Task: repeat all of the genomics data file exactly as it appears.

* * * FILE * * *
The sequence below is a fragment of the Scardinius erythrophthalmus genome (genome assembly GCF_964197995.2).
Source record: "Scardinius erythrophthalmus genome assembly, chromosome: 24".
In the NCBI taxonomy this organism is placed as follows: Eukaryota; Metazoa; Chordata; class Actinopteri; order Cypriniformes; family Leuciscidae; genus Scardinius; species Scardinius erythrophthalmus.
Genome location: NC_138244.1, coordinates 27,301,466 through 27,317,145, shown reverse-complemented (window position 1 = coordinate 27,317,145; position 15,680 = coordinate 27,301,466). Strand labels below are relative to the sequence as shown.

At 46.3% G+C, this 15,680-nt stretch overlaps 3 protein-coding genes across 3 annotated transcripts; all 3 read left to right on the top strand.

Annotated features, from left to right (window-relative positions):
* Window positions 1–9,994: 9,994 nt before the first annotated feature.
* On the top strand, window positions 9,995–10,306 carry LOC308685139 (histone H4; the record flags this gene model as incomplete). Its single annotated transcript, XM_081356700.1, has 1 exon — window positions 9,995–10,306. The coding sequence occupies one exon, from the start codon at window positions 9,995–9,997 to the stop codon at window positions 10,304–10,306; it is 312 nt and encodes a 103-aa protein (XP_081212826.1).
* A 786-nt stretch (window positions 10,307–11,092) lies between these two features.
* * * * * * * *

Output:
The sequence below is a fragment of the Scardinius erythrophthalmus genome (genome assembly GCF_964197995.2).
Source record: "Scardinius erythrophthalmus genome assembly, chromosome: 24".
In the NCBI taxonomy this organism is placed as follows: Eukaryota; Metazoa; Chordata; class Actinopteri; order Cypriniformes; family Leuciscidae; genus Scardinius; species Scardinius erythrophthalmus.
Genome location: NC_138244.1, coordinates 27,301,466 through 27,317,145, shown reverse-complemented (window position 1 = coordinate 27,317,145; position 15,680 = coordinate 27,301,466). Strand labels below are relative to the sequence as shown.

At 46.3% G+C, this 15,680-nt stretch overlaps 3 protein-coding genes across 3 annotated transcripts; all 3 read left to right on the top strand.

Annotated features, from left to right (window-relative positions):
* Window positions 1–9,994: 9,994 nt before the first annotated feature.
* On the top strand, window positions 9,995–10,306 carry LOC308685139 (histone H4; the record flags this gene model as incomplete). Its single annotated transcript, XM_081356700.1, has 1 exon — window positions 9,995–10,306. The coding sequence occupies one exon, from the start codon at window positions 9,995–9,997 to the stop codon at window positions 10,304–10,306; it is 312 nt and encodes a 103-aa protein (XP_081212826.1).
* A 786-nt stretch (window positions 10,307–11,092) lies between these two features.